Commissioning personalised care in the English adult social care sector: an action research model to support leadership development

Social Care and Neurodisability, Volume 5 (1): 13 – Feb 4, 2014

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Publisher
Emerald Publishing
Copyright
Copyright © 2014 Emerald Group Publishing Limited. All rights reserved.
ISSN
2042-0919
DOI
10.1108/SCN-05-2013-0021
Publisher site
See Article on Publisher Site

Abstract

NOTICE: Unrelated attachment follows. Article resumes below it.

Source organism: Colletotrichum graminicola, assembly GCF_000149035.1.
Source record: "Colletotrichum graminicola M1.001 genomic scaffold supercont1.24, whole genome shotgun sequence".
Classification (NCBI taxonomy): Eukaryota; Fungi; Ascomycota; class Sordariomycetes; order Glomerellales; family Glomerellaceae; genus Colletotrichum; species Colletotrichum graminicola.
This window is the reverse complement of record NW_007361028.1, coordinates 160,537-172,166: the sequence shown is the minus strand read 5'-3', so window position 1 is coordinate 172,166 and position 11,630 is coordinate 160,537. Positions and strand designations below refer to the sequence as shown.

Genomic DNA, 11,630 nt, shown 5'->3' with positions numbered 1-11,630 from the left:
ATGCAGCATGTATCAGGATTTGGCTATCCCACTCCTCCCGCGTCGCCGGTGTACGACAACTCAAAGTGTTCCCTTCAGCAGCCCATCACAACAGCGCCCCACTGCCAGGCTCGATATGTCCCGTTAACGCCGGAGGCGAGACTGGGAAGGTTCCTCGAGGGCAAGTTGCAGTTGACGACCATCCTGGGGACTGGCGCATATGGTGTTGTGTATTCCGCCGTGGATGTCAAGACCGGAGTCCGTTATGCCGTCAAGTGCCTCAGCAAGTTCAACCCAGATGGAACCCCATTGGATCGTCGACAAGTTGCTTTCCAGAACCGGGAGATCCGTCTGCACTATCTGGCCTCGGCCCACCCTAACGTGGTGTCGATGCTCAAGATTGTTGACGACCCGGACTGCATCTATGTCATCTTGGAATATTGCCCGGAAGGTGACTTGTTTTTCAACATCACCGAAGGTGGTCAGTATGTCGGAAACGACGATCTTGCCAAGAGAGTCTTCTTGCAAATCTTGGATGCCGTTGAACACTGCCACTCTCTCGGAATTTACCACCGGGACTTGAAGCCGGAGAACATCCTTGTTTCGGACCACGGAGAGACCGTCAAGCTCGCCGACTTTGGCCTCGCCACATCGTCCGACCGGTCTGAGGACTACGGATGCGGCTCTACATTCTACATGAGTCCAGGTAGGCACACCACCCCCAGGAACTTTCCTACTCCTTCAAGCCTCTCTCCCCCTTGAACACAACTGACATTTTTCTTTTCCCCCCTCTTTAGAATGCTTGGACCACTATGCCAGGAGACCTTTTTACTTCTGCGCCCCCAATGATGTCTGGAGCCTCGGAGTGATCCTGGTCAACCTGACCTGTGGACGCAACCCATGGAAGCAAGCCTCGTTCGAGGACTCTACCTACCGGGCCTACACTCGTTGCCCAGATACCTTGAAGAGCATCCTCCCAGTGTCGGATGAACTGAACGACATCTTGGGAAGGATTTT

Purpose – The purpose of this paper is to present the perspectives of English adult social care sector partners on the qualifications and standards required for leaders as they prepare to meet the demands of commissioning personalised care. Continuing an action research cycle guided by Coghlan and Brannicks (2010, p. 4) organisational centred model (McCray and Palmer, 2009) it benefits from the previous experience and reflection in action of the partners and researchers. Set in a general social care context, lessons learned from the study outcomes will be of interest to both commissioners of services and service users with acquired brain injury. Design/methodology/approach – A model of action research informed by Coghlan and Brannicks’ (2010, p. 4) organisational centred model focused on context, quality of relationships, quality of the research process and its’ outcomes was used. The role of the authors was to facilitate diagnosis of the leadership issues arising from the implementation of personalised care in the English adult social care sector and in collaboration with sector partners seek resolutions. Six focus groups comprising two commissioners, service providers, user group and care manager/social work leads were facilitated at two separate events in the south of England. Findings – Findings presented are derived from focus group discussions with strategic and organisational leaders and service user partners from the English adult social care sectors. Analysis of focus group data identified a number of themes. The overarching themes of human resource management, gaps in industry standards and leadership are discussed here. Whilst industry sector standard qualifications and frameworks may be at the centre of strategic planning for transformation, findings here have identified that additional support will be required to create leaders who can commission successfully to create cultural change. New approaches to leadership development may be needed to facilitate this process. Research limitations/implications – The study offers a single method qualitative research approach based on two local authorities in the south of England. It presents a localised and particular view of leadership development needs. Practical implications – The paper shows how action research can make a contribution to knowledge and practice. Originality/value – The paper provides interesting new insights into the skills for commissioning in a changing public and third sector environment with reference to commissioning personalised support for people with brain injury.